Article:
The Seahawk

Young players to learn on the fly for women’s basketball

McLeod Brown | Sports Editor

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Entering her second season as coach of the UNC Wilmington women’s basketball team, Adell Harris is facing almost an entirely different roster than she had a year ago.

The Seahawks return only one player who scored a point for the team last season in junior guard Kelva Atkins (10.4 ppg), last year’s third-leading scorer.

The squad welcomes six freshmen onto the team this year whom, despite the fact they have not stepped foot on the court for a regular-season NCAA game, will be expected to contribute early, often, and efficiently.

“I couldn’t be happier where we are right now,” Harris said at the team’s media day. “The kids are working hard, very coachable, great attitudes. They’re getting closer and tighter themselves as a unit every day. So I like where we are. Now, do we have a long way to go? Absolutely, we have a long way to go.”

After consecutive 20-win seasons and postseason appearances, UNCW struggled through a 5-26 campaign in Harris’ first year, finishing last in the CAA. The loss of nearly all the team’s production is then a two-way street.

Either the team will find better success with the new players, or the expected growing pains will lead to another down season.

Whichever way the season pans out is left upon, not only the freshmen themselves, but the coaching staff in setting them up for success.

“We got to do several things as coaches, keeping it simple for them,” Harris said. “Always let them play free and loose, because at the end of the day it is just basketball. If they’re feeling like they’re too tight, that’s an issue that we have to take care of. They have to remain very confident in themselves. We want to be fearless; we want them to try to know you have to be able to get over mistakes quickly at this level. You can’t harbor over those things. Then we just want to be a family. That’s all I want.”

The freshmen will have to adapt to the learning curve and subsequent down times of the season after each has come from a winning high school program.

Combined the six freshmen accounted for five high school state championships, with all six reaching the final four of their state tournaments at least once.

Leading the pack of freshmen is Hickory, NC native Ryan Flowers. The Millbrook High School graduate was named Girl’s Basketball Player-of-the-Year last season by The Raleigh News & Observer after she averaged a double-double with 12.5 points and 10.8 rebounds per game.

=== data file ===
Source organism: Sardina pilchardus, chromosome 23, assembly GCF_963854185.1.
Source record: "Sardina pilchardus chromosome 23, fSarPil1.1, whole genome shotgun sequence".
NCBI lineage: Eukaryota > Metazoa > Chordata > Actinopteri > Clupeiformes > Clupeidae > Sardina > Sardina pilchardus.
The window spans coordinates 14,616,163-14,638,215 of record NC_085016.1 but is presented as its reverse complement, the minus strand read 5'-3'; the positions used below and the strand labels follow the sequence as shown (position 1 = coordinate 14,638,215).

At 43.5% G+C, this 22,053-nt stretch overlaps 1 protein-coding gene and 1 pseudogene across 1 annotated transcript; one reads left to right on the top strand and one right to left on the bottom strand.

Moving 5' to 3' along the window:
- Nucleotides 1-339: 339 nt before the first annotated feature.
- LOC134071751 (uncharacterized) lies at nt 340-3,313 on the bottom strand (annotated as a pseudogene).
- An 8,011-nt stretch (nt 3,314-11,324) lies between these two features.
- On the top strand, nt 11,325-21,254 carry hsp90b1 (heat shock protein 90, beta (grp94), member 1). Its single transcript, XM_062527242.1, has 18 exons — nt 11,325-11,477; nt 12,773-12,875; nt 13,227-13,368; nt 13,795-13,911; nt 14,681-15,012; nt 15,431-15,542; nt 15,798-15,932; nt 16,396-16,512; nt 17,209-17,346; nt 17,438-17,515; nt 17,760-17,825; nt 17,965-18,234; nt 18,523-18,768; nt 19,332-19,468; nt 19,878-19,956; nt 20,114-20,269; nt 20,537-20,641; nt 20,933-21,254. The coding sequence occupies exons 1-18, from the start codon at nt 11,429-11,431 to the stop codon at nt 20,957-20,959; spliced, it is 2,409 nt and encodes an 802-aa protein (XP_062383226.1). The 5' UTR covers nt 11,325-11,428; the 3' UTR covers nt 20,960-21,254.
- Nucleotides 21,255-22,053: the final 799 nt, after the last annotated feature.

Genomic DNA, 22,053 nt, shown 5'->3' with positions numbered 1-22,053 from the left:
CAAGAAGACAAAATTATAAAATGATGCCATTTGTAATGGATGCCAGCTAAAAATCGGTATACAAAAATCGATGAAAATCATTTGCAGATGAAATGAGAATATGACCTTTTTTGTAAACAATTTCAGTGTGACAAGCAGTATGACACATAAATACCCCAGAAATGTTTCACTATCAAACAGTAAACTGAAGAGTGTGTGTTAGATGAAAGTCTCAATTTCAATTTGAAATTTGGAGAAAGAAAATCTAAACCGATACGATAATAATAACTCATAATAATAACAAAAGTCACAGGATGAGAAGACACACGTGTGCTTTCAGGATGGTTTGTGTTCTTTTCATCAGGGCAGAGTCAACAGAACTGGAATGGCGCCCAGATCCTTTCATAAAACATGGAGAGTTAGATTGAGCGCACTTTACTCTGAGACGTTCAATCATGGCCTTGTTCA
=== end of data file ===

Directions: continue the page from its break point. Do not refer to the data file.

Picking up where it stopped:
Flowers was also a main catalyst in leading the Wildcats to back-to-back 4A state championships in 2011 and 2012, leading the team to an overall record of 144-4 in her final three seasons on the team.

Standing at 6’2”, Flowers will be expected to contribute early in the post for the Seahawks with much of their roster consisting of outside shooters.

One of those shooters is freshman Johanna McMillan, whom was ranked in the top 100 at her position by ESPN.com. The Sanford School (Del.) grad was a first-team all-conference selection her junior and senior years, earning second-team during her sophomore season.

In adjusting to such a young roster her first year in college, McMillan is willing to push through the learning curve to become a better player for the future.

“I think it’s going to be a challenge for us, but I think it’s going to be a challenge that we’re all going to be able to step up to, and actually compete,” she said. “I think it’ll be good for us too because, when we’re seniors, we’ll be graduating together and we’ll have been playing together and playing together, getting to know each other more and become stronger as a team.”

Brie Mobley (Winter Haven, Fla.), Naqaiyyah Teague (Newark, N.J./Malcolm X. Shabazz), D’Asia Cain (Smynra, Ga./Campbell), and Amber Reeves (Mariette, Ga./North Cobb) round out the incoming freshmen class.

All except for Flowers are listed as guards on the team’s roster.

As the only returning contributor on the team, Atkins will look to step into a leadership role for the Seahawks. Being the most familiar with the playbook, she’ll be given the reigns to the offense and, along with it, the responsibility in showing the freshmen how to adapt to the college game.

“I think the advantage we have over everyone else is that we have mostly guards on the team. They like to move around a lot and space the floor. Some teams don’t like to guard for 30 seconds of the possession, so I think it can wear teams out.”

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Young players to learn on the fly for women’s basketball